Whitney : Spark

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Whitney Spark review

On Whitney’s Spark, the Chicago duo dive in deep on what radical changes can do for one’s creativity. In their case, it was a lot—here, they expand on their already strong core with a fresh, pop-laden take on their folk- and country-leaning sound on previous albums like Forever Turned Around. The timeline behind Spark was a heavy one—the duo relocated to Portland, Oregon right before the pandemic began in 2020. And as such, Julien Ehrlich and Max Kakacek found themselves able to approach writing in a different way, experimenting with their sound and techniques, while also both processing breakups. Ehrlich said of the writing, “We had time to just sit and watch the body of work grow in real time.”

Brimming with a new perspective and eager approach to the future, the band curated tones and ideas that they connected with, to result in a breezy, yacht-rock-inspired brand of pop. On “Blue,” the band incorporates shimmering horns and crisp drums to create a bright take on the excitement of new love. As Ehrlich sings, “Lately you’re the only reason my heart beats,” images of butterflies and first crushes are conjured up, the band leaning into the joyous feeling of opening yourself up. Much of Spark examines what is left when a relationship ends, and also takes care to detail a new one’s beginnings. Meanwhile, the musical growth on the album shows, with so many intricate details and choices feeling like a level up from their past work.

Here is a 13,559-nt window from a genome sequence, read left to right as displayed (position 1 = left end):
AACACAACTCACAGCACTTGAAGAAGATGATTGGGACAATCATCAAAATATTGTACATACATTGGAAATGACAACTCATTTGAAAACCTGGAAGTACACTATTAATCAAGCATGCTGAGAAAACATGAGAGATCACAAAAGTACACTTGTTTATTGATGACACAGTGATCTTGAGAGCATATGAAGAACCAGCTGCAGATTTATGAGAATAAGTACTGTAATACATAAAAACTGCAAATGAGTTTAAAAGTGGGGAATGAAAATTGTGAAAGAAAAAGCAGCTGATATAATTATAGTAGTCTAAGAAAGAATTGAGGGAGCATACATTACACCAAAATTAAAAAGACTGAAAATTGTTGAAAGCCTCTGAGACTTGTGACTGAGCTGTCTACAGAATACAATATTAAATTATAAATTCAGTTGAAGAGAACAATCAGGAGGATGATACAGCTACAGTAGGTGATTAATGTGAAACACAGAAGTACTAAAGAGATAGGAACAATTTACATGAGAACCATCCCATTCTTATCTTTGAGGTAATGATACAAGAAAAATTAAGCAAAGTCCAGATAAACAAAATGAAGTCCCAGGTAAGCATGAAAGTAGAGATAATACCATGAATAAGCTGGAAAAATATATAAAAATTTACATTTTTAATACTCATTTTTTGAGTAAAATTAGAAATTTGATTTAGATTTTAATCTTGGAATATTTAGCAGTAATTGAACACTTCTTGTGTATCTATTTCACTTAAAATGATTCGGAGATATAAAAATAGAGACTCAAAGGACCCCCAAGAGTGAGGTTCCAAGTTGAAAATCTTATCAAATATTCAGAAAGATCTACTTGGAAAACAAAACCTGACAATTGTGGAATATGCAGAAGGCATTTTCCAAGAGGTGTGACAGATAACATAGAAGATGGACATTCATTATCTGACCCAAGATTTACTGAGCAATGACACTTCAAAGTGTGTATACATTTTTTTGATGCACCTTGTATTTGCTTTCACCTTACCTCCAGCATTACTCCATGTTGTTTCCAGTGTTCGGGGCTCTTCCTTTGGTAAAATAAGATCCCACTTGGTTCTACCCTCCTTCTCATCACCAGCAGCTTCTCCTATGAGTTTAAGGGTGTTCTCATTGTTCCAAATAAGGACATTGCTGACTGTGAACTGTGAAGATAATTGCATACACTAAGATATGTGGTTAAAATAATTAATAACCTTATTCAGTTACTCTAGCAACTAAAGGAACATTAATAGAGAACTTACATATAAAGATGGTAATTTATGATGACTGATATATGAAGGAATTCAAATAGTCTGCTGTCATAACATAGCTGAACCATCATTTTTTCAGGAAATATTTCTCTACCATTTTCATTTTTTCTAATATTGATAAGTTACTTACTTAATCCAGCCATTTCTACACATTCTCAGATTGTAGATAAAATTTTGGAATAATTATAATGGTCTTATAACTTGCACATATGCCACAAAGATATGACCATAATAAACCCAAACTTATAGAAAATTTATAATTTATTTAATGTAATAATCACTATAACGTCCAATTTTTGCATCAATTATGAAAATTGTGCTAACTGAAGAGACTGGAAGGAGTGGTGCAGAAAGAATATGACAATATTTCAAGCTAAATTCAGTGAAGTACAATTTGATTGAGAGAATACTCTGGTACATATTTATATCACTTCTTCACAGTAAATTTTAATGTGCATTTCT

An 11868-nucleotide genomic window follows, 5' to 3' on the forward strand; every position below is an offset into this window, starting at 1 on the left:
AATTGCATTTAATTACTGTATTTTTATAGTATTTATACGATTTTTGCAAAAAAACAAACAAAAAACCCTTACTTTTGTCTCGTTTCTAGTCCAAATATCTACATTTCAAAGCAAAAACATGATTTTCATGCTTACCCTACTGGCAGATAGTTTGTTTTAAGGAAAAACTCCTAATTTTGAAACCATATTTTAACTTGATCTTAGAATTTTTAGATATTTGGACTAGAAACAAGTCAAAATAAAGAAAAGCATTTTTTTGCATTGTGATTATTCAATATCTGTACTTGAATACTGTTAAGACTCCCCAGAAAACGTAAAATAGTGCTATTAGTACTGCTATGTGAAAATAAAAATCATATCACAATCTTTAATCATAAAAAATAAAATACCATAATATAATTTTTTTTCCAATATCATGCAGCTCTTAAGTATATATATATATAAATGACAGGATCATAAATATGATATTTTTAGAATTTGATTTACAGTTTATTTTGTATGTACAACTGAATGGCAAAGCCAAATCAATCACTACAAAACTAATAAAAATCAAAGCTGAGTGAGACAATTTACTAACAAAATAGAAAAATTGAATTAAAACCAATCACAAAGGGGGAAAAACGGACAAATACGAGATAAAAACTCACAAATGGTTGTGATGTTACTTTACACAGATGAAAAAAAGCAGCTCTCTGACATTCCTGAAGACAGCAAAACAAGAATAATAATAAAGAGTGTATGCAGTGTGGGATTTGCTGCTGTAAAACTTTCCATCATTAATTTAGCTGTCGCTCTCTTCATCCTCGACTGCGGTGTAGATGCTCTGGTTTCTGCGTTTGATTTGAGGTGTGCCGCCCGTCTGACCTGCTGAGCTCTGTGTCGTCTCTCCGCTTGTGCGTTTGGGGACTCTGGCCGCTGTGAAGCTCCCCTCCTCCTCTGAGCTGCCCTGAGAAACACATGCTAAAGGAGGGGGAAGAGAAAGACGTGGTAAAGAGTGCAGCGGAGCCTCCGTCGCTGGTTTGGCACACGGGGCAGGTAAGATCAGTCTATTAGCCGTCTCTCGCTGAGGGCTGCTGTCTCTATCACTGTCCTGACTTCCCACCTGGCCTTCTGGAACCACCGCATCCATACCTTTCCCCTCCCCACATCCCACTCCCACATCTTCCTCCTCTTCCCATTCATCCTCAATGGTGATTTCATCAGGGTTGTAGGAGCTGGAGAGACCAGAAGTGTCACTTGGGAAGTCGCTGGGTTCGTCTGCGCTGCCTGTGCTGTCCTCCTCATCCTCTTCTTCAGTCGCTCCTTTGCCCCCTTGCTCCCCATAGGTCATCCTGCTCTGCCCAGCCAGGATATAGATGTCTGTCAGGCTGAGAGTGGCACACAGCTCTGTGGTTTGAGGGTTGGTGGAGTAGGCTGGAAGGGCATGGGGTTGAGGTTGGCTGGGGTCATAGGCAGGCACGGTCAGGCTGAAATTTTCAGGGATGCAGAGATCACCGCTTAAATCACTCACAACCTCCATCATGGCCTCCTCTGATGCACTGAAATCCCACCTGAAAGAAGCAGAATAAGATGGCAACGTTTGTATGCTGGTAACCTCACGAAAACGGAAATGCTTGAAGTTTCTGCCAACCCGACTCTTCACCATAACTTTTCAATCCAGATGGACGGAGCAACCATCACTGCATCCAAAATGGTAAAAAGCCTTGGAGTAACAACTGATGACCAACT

Produced by John Congleton (Angel Olsen, Baroness), the album has a layer of haze and heat, the way the air feels heavy on a summer night, and you can almost hear the cicadas in the background. It’s dizzying and dazzling, sweeping listeners up in its effervescent tone. The album finds the band opening up in both sound and content, their lyrics digging deeper than past albums and not afraid to work through the hard stuff and “bad news” they talk about on “Twirl.” This album finds the band working through obstacles in a cathartic, danceable manner on “Memory,” fused with a smooth, fuzzy guitar riff. The track is fun and full of light as it navigates through Ehrlich’s method of a personal pep talk, singing, “Changes will happen / I’m never gonna be where I’ve been.” There’s a release within his words, the truth constantly happening becoming clearer than ever. 

Too much living / broke me down,” Ehrlich sings on album opener “Nothing Remains.” It feels like the thesis of Spark—alone, it is a line full of defeat and hopelessness. But it’s what follows on the next 11 tracks that spin the overall attitude around. Through writing the album, the band found a new take on their art, and also the value in staying hopeful, even in the most dire of times. 


Label: Secretly Canadian

Year: 2022


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